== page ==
The one aspect of American health care that unites consumers and providers alike is cost, which is driving high anxiety among both providers and patients. Most of them also agree that the American health care system is on the wrong track.
For patients, the anxiety is about ability to pay for and access the health care service to which they’ve become accustomed. For providers (and especially those over 55 years of age), the anxiety about costs is doctors’ and hospitals’ ability to survive in the uncertain health-economic environment.
The survey report, How We View Health Care in America, marks the first of what Strategy& (formerly Booz and Company) and Ipsos Public Affairs plan as an annual study into U.S. health consumers’ and providers’ perspectives. This year’s poll will serve as a baseline for comparing future studies.
Most U.S. health consumers are satisfied with their relationship with their personal doctors, wait times to get an appointment to see the doctor, and their ability to see a specialist without a referral, shown in the first chart. However, when it comes to cost for services and coverage of complementary and alternative medicine services, fewer consumers are satisfied. Levels of satisfaction vary by demographics and issue: younger people are generally less satisfied across all of the consumer satisfaction items polled, and older people are more satisfied. People with lower incomes (under $50K) tend to be less satisfied, as well. Women tend to be less satisfied than men across-the-board, with the exception of the wait times to see a physician.
The biggest satisfaction gap for consumers is the importance of health care costs and their level of (low) satisfaction about those costs. Those most satisfied about their personal health care costs are covered by Medicare (86% satisfied with their costs), followed by those covered under Medicare (78%) and Group Plans (71%). Fewer people who are covered by insurance via individual or exchange-purchased plans are satisfied with costs (55%), as well as those without insurance coverage (22%).
Patients and providers are also on the same page when it comes to “who” to blame for rising health care costs: first and foremost, health insurance and pharmaceutical companies.
But there’s a technology gap when it comes to how consumers use apps and phones versus providers’ use of tech. Most consumers who use tech for health do so for general health reference look-up, exercise monitoring, and checking health insurance coverage or claims, nutrition, weight loss and counting calories, and e-refills. 4 in 10 consumers said a health providers recommended apps to them.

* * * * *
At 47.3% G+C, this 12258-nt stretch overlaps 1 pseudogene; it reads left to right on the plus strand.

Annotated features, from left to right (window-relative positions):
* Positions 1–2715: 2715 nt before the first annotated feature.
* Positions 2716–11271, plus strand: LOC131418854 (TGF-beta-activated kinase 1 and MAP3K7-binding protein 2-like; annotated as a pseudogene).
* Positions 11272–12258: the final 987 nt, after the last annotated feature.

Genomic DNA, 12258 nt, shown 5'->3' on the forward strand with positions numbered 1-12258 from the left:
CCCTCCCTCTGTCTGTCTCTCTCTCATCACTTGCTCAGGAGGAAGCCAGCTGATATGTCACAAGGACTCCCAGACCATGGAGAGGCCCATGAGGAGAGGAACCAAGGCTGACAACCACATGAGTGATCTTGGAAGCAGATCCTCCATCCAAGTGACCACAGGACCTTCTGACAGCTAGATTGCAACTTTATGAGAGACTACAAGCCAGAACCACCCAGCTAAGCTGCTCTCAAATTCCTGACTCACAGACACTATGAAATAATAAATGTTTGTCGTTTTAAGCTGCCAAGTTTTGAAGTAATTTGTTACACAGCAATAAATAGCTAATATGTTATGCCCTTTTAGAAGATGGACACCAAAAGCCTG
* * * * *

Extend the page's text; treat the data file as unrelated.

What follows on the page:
Physicians are most likely to recommend apps to patients for appointment scheduling, accessing electronic health records, and secure messaging — none of which is on consumers’ top-ranked health-tech list.
While most health care providers see web-based digital health and mobile apps as constructive tools for health management, 9 in 10 say they must be vetted for accuracy and ease of understanding for their patients. Most clinicians also say that mHealth technologies in practice have a “long way to go” to prove their value in bolstering health outcomes.
The survey interviewed 1,000 online adults 19 and over in August 2014. The researchers also polled 400 health care providers in August 2014 to complement consumers’ responses to the survey.
Health Populi’s Hot Points: Because health care costs ranked high on both providers’ and consumers’ minds, it’s important to note what tactics providers perceive have the most promise to control and reduce costs. Most providers point to prevention, tort reform, incentives for patients to reduce spending, and health information technology (HIT) as the most promising approaches for saving costs in U.S. health care, as the second table attests.
Telemedicine, however, is quite low on the list of providers’ potential cost-reduction strategies, as is “creating incentives that reward providers based on the total cost of patient care.” Ironically, the former is useful if the latter is in place: that is, when there is accountable or value-based payment in place to health care providers, they would have an incentive to seek lower-cost (quality) settings for care that provide the patient access and convenience. Now that Medicare has begun to pay for virtual patient visits, the financial viability of doing remote care makes more (fiscal) sense for physicians (for more on the new CPT-code for telemedicine, see my 2015 Health IT Forecast in iHealthBeat here).
Physicians, however, are keen on putting financial incentives on patients to reduce health care spending. Rising out-of-pocket costs and high deductible health plans are already driving consumers toward using mobile and digital technologies for health in the ways that fit into their life-flow….as well as curbing their use of health care services when seen as unnecessary or costly. Be forewarned, providers and health care administrators: more consumers will self-ration traditional health care services in offices and hospitals for more attractive, convenient, and lower-cost retail health settings (urgent care clinics, pharmacies, grocery stores, worksite clinics and, yes, telemedicine to the home via MDLive, American Well, et. al.) when they can if you don’t heed the pain points of your users: that is, patients, well consumers, and caregivers.